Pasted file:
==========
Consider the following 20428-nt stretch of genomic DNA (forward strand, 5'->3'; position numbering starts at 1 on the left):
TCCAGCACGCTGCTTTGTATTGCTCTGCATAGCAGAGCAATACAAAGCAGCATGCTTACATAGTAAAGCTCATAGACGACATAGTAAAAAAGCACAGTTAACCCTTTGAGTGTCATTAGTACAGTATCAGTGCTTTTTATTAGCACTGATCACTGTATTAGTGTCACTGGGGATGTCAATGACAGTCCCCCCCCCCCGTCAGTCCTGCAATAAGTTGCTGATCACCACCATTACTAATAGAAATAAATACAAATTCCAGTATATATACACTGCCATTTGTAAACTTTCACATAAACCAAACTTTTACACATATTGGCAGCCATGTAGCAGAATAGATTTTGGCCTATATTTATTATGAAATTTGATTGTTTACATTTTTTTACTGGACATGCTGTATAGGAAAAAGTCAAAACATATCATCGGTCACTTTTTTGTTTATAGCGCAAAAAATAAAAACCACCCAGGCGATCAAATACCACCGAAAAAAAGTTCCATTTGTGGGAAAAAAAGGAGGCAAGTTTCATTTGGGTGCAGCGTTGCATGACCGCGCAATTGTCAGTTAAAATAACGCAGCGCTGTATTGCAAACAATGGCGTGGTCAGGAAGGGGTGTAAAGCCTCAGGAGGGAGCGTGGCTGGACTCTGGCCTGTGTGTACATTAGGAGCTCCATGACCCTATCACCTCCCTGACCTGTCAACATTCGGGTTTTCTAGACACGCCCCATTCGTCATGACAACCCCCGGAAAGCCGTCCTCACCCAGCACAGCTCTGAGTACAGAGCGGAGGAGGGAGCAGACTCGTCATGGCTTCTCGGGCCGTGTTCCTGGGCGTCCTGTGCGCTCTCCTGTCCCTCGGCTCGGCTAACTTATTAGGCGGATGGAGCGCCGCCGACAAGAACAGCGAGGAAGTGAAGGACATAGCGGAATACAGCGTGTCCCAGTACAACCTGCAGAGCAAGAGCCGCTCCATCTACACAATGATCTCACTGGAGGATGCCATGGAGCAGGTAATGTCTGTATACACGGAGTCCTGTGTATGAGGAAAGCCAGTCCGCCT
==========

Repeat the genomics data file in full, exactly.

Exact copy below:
Consider the following 20428-nt stretch of genomic DNA (forward strand, 5'->3'; position numbering starts at 1 on the left):
TCCAGCACGCTGCTTTGTATTGCTCTGCATAGCAGAGCAATACAAAGCAGCATGCTTACATAGTAAAGCTCATAGACGACATAGTAAAAAAGCACAGTTAACCCTTTGAGTGTCATTAGTACAGTATCAGTGCTTTTTATTAGCACTGATCACTGTATTAGTGTCACTGGGGATGTCAATGACAGTCCCCCCCCCCCGTCAGTCCTGCAATAAGTTGCTGATCACCACCATTACTAATAGAAATAAATACAAATTCCAGTATATATACACTGCCATTTGTAAACTTTCACATAAACCAAACTTTTACACATATTGGCAGCCATGTAGCAGAATAGATTTTGGCCTATATTTATTATGAAATTTGATTGTTTACATTTTTTTACTGGACATGCTGTATAGGAAAAAGTCAAAACATATCATCGGTCACTTTTTTGTTTATAGCGCAAAAAATAAAAACCACCCAGGCGATCAAATACCACCGAAAAAAAGTTCCATTTGTGGGAAAAAAAGGAGGCAAGTTTCATTTGGGTGCAGCGTTGCATGACCGCGCAATTGTCAGTTAAAATAACGCAGCGCTGTATTGCAAACAATGGCGTGGTCAGGAAGGGGTGTAAAGCCTCAGGAGGGAGCGTGGCTGGACTCTGGCCTGTGTGTACATTAGGAGCTCCATGACCCTATCACCTCCCTGACCTGTCAACATTCGGGTTTTCTAGACACGCCCCATTCGTCATGACAACCCCCGGAAAGCCGTCCTCACCCAGCACAGCTCTGAGTACAGAGCGGAGGAGGGAGCAGACTCGTCATGGCTTCTCGGGCCGTGTTCCTGGGCGTCCTGTGCGCTCTCCTGTCCCTCGGCTCGGCTAACTTATTAGGCGGATGGAGCGCCGCCGACAAGAACAGCGAGGAAGTGAAGGACATAGCGGAATACAGCGTGTCCCAGTACAACCTGCAGAGCAAGAGCCGCTCCATCTACACAATGATCTCACTGGAGGATGCCATGGAGCAGGTAATGTCTGTATACACGGAGTCCTGTGTATGAGGAAAGCCAGTCCGCCT